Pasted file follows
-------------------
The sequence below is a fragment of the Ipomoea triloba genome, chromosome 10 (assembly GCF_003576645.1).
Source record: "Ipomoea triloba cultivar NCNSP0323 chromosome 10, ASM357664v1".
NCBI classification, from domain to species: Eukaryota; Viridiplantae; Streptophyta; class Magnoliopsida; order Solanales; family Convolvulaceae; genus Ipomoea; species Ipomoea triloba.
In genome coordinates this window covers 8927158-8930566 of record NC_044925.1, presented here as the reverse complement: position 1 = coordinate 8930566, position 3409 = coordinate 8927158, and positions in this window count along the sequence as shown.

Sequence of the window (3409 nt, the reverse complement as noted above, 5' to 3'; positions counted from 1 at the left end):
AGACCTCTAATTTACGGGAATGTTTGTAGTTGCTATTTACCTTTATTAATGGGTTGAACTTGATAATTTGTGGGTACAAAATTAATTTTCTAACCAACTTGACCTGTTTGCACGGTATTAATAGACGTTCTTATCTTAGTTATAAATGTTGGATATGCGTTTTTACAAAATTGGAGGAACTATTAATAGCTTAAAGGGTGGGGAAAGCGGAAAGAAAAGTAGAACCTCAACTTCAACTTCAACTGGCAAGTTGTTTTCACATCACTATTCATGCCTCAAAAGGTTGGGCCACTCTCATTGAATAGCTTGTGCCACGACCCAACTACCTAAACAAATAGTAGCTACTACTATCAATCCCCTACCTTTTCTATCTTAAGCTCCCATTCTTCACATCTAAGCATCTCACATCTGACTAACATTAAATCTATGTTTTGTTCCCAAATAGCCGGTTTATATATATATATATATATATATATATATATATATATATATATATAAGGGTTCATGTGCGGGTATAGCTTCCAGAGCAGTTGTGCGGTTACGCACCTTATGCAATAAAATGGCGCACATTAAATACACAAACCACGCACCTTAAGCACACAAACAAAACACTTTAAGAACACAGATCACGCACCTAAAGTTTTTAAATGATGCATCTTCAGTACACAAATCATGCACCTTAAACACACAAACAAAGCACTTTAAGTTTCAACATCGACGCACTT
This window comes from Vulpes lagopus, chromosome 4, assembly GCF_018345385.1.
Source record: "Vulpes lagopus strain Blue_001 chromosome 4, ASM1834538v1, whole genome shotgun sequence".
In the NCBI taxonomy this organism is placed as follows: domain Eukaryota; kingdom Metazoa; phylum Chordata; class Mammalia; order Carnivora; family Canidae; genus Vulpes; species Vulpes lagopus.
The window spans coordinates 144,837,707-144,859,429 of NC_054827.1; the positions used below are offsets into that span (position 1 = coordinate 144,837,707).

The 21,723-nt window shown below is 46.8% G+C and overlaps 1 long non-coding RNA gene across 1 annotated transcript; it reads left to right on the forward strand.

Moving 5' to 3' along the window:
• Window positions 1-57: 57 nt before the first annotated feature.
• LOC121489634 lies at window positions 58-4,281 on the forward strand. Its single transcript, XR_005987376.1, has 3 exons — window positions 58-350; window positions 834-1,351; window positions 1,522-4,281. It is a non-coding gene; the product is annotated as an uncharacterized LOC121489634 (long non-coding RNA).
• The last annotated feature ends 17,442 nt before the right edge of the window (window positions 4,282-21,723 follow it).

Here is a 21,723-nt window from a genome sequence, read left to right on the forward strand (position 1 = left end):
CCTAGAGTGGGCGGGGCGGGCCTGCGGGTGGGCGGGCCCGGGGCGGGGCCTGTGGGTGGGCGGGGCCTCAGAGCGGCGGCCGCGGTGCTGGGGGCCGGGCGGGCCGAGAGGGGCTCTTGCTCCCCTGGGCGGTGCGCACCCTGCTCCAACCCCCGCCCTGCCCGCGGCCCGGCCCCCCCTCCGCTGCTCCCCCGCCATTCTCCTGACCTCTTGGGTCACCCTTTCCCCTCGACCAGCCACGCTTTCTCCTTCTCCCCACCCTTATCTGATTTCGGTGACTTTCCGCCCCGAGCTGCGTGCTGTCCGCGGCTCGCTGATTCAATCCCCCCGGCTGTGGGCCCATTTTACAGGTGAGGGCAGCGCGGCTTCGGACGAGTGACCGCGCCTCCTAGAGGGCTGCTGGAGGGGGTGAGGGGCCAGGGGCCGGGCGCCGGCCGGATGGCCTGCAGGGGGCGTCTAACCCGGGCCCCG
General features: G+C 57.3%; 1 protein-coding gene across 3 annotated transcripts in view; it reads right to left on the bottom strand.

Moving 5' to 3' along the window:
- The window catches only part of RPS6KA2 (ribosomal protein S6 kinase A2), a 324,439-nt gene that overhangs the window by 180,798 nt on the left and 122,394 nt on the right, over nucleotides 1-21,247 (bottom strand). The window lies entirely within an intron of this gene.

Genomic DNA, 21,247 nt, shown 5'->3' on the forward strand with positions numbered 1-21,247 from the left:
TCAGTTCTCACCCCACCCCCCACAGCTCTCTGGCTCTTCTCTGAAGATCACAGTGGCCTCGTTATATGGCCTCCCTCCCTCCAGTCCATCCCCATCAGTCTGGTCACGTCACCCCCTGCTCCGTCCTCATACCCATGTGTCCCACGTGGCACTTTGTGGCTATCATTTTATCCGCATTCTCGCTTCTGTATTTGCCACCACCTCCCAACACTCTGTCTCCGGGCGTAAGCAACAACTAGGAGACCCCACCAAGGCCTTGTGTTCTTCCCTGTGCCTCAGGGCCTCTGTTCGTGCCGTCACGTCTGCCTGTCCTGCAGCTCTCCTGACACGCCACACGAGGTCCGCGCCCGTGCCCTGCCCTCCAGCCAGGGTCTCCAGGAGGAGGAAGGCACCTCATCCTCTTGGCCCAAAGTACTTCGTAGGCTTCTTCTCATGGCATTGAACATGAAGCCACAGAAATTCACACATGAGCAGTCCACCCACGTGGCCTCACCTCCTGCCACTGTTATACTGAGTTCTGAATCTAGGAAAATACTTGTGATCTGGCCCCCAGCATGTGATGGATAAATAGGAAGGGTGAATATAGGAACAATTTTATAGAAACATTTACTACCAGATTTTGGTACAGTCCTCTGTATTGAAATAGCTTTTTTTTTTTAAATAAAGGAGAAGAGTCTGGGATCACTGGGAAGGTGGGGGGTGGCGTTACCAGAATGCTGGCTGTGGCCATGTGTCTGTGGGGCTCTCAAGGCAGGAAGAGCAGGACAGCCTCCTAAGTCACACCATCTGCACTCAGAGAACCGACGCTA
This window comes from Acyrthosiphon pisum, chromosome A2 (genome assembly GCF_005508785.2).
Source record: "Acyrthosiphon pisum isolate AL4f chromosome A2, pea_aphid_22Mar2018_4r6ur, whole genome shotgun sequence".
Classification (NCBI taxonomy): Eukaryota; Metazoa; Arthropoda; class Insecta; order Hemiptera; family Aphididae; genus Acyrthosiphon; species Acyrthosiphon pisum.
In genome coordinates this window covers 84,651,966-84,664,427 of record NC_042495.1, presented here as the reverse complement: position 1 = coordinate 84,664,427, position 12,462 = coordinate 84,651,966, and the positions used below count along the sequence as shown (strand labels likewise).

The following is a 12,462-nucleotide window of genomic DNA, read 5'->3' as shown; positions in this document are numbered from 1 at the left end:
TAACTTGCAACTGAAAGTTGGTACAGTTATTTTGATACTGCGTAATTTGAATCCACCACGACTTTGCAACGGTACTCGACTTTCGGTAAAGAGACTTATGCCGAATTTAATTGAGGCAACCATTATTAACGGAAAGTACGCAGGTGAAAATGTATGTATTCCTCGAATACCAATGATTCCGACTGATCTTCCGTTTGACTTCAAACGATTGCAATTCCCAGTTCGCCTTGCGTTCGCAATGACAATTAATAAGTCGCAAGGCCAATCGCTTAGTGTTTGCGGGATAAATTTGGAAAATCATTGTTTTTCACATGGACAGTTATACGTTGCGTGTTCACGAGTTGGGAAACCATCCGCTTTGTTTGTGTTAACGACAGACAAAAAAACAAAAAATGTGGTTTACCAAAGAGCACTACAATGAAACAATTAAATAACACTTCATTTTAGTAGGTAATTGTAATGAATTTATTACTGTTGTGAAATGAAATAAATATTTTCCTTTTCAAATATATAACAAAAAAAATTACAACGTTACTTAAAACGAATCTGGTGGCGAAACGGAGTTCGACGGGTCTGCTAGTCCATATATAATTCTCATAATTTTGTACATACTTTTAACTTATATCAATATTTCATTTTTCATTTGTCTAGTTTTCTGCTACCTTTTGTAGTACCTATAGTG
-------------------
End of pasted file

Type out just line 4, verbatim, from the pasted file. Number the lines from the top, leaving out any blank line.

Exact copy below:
In genome coordinates this window covers 8927158-8930566 of record NC_044925.1, presented here as the reverse complement: position 1 = coordinate 8930566, position 3409 = coordinate 8927158, and positions in this window count along the sequence as shown.